NIH study may inform ways to reduce male-to-female HIV transmission.
Nano-sized vesicles released by certain bacteria that inhabit the vagina may protect against HIV infection, suggests a study of human cells and tissues by researchers at the National Institutes of Health and the University of Bologna, Italy. Known as extracellular vesicles, these bubble-like particles are produced by many kinds of cells and are thought to transport molecules from one cell to another. The study was led Leonid Margolis, Ph.D., of NIH’s Eunice Kennedy Shriver National Institute of Child Health and Human Development (NICHD). It appears in Nature Communications.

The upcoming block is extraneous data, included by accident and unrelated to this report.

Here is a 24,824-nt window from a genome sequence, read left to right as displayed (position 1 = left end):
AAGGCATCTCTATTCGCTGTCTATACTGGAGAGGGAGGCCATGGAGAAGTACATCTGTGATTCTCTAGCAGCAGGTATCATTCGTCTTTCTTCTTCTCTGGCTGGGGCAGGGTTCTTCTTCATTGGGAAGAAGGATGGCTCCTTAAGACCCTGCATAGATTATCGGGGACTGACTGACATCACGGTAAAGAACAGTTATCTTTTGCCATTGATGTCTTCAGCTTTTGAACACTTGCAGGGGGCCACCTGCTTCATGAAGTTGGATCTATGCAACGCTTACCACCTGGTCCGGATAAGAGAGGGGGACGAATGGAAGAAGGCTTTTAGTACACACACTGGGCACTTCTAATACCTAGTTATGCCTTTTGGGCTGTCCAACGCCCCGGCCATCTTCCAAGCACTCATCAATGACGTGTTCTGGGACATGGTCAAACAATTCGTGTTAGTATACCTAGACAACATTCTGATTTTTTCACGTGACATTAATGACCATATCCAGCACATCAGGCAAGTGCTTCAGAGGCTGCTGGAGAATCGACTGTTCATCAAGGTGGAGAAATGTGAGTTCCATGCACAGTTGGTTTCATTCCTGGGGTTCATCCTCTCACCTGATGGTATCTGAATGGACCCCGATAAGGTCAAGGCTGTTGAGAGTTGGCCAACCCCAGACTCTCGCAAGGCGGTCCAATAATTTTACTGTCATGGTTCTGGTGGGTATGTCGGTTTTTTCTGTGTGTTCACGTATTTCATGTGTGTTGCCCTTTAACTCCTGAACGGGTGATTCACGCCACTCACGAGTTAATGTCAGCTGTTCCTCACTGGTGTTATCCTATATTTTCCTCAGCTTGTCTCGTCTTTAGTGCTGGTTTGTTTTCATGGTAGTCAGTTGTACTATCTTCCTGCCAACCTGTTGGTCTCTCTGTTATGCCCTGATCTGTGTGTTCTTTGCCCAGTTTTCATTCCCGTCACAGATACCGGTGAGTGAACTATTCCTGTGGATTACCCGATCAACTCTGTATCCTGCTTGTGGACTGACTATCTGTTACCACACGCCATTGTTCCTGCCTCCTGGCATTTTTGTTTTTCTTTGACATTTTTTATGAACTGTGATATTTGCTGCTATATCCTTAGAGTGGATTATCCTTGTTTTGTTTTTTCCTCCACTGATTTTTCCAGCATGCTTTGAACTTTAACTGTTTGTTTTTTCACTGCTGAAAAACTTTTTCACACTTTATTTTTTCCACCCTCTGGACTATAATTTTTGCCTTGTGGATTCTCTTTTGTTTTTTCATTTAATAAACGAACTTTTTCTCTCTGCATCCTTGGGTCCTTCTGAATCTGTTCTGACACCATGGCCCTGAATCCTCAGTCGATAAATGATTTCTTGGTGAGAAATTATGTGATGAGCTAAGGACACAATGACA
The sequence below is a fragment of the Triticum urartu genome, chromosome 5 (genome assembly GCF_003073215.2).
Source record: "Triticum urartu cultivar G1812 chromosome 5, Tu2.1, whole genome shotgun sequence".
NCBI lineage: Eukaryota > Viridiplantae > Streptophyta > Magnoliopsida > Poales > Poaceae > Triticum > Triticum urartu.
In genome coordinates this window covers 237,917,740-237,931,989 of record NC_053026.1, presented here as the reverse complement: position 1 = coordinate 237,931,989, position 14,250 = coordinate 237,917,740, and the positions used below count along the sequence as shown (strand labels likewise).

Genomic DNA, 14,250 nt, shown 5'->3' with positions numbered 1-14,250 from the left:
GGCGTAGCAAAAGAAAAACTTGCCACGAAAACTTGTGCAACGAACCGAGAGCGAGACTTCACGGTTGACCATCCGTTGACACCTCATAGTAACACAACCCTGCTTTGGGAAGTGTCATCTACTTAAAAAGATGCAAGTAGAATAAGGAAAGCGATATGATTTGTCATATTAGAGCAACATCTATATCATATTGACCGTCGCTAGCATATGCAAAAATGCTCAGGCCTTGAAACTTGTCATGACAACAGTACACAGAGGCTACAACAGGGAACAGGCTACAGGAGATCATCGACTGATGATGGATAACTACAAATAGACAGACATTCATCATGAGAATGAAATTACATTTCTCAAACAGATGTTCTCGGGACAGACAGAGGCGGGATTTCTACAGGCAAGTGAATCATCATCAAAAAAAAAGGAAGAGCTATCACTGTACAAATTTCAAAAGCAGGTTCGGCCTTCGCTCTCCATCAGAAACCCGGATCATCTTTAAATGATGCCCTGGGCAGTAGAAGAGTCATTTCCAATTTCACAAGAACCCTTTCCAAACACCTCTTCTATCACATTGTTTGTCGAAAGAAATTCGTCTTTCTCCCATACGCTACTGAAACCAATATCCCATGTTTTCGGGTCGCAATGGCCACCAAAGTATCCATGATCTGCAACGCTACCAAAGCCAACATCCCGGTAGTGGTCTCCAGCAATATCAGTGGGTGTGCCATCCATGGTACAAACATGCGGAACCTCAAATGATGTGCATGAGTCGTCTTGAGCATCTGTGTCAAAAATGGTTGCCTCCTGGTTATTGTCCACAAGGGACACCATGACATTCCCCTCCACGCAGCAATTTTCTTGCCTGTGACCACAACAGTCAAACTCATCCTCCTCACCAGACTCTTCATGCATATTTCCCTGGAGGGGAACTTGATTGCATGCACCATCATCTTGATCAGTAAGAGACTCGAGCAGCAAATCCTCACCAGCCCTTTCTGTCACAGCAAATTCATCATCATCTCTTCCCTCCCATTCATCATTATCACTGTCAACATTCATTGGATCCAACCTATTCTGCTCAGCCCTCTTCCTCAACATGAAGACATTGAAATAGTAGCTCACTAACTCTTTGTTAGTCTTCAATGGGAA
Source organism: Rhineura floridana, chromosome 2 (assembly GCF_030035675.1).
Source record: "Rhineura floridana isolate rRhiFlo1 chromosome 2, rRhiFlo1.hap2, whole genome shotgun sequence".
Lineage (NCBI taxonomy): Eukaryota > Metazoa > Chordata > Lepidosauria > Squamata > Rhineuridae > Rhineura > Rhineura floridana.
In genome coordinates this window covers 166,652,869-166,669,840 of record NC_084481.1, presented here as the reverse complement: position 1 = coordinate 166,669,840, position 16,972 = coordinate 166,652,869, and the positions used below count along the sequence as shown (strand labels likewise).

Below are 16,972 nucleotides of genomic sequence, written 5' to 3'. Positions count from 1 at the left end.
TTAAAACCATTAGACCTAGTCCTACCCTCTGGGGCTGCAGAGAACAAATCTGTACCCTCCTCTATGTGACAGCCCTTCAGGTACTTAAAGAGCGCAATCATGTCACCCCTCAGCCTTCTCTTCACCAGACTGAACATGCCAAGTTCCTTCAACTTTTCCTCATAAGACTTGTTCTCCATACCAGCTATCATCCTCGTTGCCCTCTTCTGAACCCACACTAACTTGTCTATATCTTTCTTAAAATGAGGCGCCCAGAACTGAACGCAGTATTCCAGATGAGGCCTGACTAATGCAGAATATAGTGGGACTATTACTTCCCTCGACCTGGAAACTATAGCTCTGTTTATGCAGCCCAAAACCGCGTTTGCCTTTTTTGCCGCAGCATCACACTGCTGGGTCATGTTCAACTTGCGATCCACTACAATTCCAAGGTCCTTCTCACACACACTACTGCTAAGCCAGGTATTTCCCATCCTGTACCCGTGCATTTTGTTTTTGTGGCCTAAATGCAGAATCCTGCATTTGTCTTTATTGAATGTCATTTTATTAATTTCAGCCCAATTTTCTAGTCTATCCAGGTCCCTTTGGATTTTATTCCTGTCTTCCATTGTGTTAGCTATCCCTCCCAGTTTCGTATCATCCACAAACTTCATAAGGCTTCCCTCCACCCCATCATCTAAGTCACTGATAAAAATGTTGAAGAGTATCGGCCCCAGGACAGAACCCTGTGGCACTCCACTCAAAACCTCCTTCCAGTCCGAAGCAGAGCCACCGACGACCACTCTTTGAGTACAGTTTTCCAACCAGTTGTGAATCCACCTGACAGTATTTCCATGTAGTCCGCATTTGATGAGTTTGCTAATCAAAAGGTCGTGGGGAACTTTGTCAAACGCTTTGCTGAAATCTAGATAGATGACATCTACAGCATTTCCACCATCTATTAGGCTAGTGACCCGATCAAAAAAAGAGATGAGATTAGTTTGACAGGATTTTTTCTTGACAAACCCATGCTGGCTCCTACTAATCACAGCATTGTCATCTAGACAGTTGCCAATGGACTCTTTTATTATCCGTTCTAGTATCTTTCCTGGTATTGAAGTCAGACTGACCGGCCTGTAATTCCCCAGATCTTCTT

The researchers conducted a series of experiments showing that vesicles isolated from four strains of Lactobacillus bacteria interfere with the ability of HIV to infect cells. In one experiment, researchers added vesicles to cultures of immune cells known as T lymphocytes and infected the cultures with HIV. HIV infection in the treated cells was much lower than in the untreated cells. When the researchers increased the quantity of vesicles, a much smaller proportion of cells were infected.
Similarly, treatment with vesicles reduced HIV infection in human lymph and uterine cervix and vaginal tissues. The researchers found that bacterial vesicles suppressed the binding of viruses to the cell surface, an essential step before the virus can infect a cell. Further experiments showed that bacterial vesicles directly affect HIV rather than cells. Exposing the viruses to vesicles reduced the appearance of surface molecules on the virus’ outer covering, which it needs to attach to cells.